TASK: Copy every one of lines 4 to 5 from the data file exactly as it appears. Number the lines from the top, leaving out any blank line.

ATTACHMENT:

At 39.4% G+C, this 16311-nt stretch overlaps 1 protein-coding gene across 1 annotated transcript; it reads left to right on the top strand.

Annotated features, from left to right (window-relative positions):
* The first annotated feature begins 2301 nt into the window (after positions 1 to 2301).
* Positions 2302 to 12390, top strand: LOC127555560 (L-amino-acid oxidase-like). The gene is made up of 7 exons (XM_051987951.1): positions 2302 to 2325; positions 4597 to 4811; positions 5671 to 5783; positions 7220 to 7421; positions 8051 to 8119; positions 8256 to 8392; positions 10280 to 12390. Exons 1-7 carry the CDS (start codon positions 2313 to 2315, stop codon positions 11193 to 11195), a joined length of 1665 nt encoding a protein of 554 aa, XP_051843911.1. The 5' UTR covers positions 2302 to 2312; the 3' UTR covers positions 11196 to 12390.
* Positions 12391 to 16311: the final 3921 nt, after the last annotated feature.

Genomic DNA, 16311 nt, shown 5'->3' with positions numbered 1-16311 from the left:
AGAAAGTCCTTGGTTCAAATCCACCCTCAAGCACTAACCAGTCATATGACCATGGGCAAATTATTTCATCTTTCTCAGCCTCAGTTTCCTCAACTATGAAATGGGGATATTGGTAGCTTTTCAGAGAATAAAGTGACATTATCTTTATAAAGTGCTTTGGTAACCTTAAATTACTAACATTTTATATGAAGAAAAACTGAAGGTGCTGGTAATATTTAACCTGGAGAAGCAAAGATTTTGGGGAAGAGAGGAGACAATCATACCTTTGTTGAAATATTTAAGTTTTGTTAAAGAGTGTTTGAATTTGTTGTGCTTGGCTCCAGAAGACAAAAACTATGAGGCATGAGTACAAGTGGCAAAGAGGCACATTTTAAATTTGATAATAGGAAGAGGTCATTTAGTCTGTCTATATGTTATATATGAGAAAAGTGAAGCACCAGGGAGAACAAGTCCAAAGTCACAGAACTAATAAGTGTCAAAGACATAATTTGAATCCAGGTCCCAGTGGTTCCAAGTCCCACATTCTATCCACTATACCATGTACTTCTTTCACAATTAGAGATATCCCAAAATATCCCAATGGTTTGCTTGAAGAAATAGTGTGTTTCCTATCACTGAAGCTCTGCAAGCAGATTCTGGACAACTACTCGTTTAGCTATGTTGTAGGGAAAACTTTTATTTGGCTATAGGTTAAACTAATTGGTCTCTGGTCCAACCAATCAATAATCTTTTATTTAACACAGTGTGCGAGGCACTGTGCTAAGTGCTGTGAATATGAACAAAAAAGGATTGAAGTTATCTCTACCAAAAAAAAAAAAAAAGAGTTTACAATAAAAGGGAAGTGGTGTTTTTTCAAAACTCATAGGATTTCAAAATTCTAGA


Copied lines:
* Positions 2302 to 12390, top strand: LOC127555560 (L-amino-acid oxidase-like). The gene is made up of 7 exons (XM_051987951.1): positions 2302 to 2325; positions 4597 to 4811; positions 5671 to 5783; positions 7220 to 7421; positions 8051 to 8119; positions 8256 to 8392; positions 10280 to 12390. Exons 1-7 carry the CDS (start codon positions 2313 to 2315, stop codon positions 11193 to 11195), a joined length of 1665 nt encoding a protein of 554 aa, XP_051843911.1. The 5' UTR covers positions 2302 to 2312; the 3' UTR covers positions 11196 to 12390.
* Positions 12391 to 16311: the final 3921 nt, after the last annotated feature.